The Fed shows its hand by hitting the pause button on rate hikes

As expected, the Federal Reserve opted to hold rates steady in its March policy announcement. But while Wednesday's decision was as expected, there was a larger question mark surrounding the longer-run pathway for rates. 

In December, the dot plot — the visual representation of Fed policymakers' expectations for the fed funds rate — showed the Fed hiking rates potentially twice more in 2019. The latest version showed no further Fed action in the remaining nine months of the year, just one hike in 2020 and again none in 2021, in line with market expectations.  

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According to Bloomberg, the market has assigned a 73-percent probability of no further Fed action in 2019. Of course, the dot plot, as Chairman Jerome Powell has emphasized time and time again, is just a forecast, not a commitment. 

Still, the reduction in proposed action suggests the vast majority of officials believe the current level of policy is at, or at least near, neutral as opposed to being accommodative. 

Furthermore, it seems unlikely that after a prolonged period of pause, the Federal Open Market Committee (FOMC) — the Fed body that sets the fed funds rate — would go back to hiking 12 months later. Historically, after the Fed takes to the sidelines, the next course of action is a reduction in rates. 

Still relatively optimistic regarding the current state of the economy, the March statement and Summary of Economic Projections (SEP) reflected a noticeable reduction in the expected level of output over the next 12-18 months. 

According to the statement, growth remains “strong” but has slowed from a more solid rate last year amid slower consumer spending and business investment as well as waning price pressures, sentiment aligned with the chairman’s recent interview on 60 Minutes

Additionally, the FOMC reduced its forecast for growth from 2.3 percent to 2.1 percent in 2019 and from 2.0 percent to 1.9 percent in 2020. The FOMC's inflation forecast was lowered from 1.9 percent to 1.8 percent in 2019 and from 2.1 percent to 2.0 percent in 2020. 

While still a modest expectation for growth and inflation at near 2 percent each, policy officials clearly see a downward bias in the underlying economy.  

For the market, the latest policy announcement seems to be the best of both worlds. After all, the Fed has indicated it will remain indefinitely on the sideline against the backdrop of a still-steady rate of expansion in the domestic economy.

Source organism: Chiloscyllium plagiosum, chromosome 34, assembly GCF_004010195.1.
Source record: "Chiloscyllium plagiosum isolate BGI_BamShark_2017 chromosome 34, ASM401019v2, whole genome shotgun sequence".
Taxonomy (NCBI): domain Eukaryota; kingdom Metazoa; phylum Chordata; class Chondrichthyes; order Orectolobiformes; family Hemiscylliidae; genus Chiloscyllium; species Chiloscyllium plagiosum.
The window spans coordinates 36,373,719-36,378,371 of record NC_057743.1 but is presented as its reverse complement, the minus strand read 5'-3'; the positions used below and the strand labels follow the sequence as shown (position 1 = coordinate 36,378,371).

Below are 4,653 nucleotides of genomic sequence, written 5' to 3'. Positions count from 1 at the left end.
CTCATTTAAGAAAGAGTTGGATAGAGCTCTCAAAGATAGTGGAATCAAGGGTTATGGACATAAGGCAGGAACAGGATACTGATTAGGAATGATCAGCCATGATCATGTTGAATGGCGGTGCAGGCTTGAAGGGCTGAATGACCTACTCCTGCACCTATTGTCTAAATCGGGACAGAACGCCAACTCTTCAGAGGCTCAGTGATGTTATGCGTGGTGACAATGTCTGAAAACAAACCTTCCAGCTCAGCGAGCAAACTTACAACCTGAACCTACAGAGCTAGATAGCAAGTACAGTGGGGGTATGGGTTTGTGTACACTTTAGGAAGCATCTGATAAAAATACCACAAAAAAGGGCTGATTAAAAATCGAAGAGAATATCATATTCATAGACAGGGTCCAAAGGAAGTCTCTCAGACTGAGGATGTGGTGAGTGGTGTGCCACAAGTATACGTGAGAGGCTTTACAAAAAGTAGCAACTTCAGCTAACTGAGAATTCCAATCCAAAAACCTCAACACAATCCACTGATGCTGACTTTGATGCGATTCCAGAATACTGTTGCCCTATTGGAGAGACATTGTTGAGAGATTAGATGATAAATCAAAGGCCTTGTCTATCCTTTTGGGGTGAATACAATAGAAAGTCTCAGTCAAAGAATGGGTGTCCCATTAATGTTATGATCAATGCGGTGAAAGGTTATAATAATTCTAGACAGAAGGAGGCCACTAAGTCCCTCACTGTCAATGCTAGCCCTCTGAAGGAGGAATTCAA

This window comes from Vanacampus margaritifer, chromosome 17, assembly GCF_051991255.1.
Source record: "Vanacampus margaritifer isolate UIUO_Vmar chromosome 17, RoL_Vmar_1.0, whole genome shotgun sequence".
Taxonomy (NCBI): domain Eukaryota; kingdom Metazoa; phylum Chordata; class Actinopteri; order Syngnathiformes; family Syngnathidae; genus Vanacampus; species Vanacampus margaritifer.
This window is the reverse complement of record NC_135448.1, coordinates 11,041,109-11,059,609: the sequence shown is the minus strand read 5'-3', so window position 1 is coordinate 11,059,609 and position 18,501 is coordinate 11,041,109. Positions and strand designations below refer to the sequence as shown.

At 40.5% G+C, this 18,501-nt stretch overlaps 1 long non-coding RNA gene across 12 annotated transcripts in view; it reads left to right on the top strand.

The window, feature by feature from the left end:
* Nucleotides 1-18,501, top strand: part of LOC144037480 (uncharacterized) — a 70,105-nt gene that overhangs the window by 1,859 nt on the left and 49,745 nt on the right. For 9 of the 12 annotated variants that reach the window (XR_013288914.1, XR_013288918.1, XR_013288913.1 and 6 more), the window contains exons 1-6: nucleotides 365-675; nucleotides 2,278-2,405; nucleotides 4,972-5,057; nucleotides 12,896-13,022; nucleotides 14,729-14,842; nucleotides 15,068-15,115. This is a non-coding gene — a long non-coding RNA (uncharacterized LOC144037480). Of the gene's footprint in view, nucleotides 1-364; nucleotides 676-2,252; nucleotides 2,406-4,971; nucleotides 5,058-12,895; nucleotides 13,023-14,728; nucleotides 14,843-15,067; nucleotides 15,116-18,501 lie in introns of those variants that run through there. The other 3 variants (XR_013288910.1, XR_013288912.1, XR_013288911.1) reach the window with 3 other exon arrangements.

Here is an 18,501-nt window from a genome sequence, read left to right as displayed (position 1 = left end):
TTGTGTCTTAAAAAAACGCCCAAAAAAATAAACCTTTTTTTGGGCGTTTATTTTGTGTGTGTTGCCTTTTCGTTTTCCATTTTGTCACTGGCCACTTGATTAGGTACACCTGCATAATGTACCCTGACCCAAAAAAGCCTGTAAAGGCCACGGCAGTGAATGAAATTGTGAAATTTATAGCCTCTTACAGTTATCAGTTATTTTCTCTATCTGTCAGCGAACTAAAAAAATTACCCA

Unlike past Feds, which continue to tighten until the data clearly weakens, the Powell-Fed appears willing to back off even as growth remains somewhat steady. As a result, equities rose following the Fed’s rate announcement. 

Of course, reading between the lines, it is clear the Fed sees mounting downside risks to the economy — both global and domestic — which means the conversation among committee members is likely to shift from achieving neutral policy to implementing a defensive strategy in the coming quarters. 

In other words, it’s no longer about whether the Fed can slide in one additional rate hike at some point in the future, but when will the first rate cut come into play? 

As the weakness becomes more prevalent, the Fed will be forced to take action sooner than later, potentially by early next year or even later this year if the economy deteriorates at a faster than expected pace. 

Aside from rates policy, the Fed has also indicated right-sizing the balance sheet by September, provided the “economy and money market conditions evolved as expected.” Beginning to taper the taper in May, the Fed will slow the monthly reduction of its Treasury holdings from up to $30 billion to up to $15 billion. 

On the mortgage-backed securities (MBS) side, the current $20 billion cap will remain in place for the time being. In October, however, proceeds up to as much as $20 billion per month would at that point be reinvested in Treasuries while runoffs in excess of $20 billion will be reinvested in agency-backed MBS. 

The market is reading the Fed’s new balance sheet management program as Treasury-friendly, although there still remain a number of questions in terms of purchases and duration once quantitative tightening ends.  

Lindsey Piegza is the chief economist for Stifel Fixed Income. Her research has been published in the Harvard Business Review and in textbooks for Northwestern University's Kellogg School of Management. She's a regular guest on CNBC, Bloomberg, Fox News and CNN. Follow her on Twitter: @LindseyPiegza.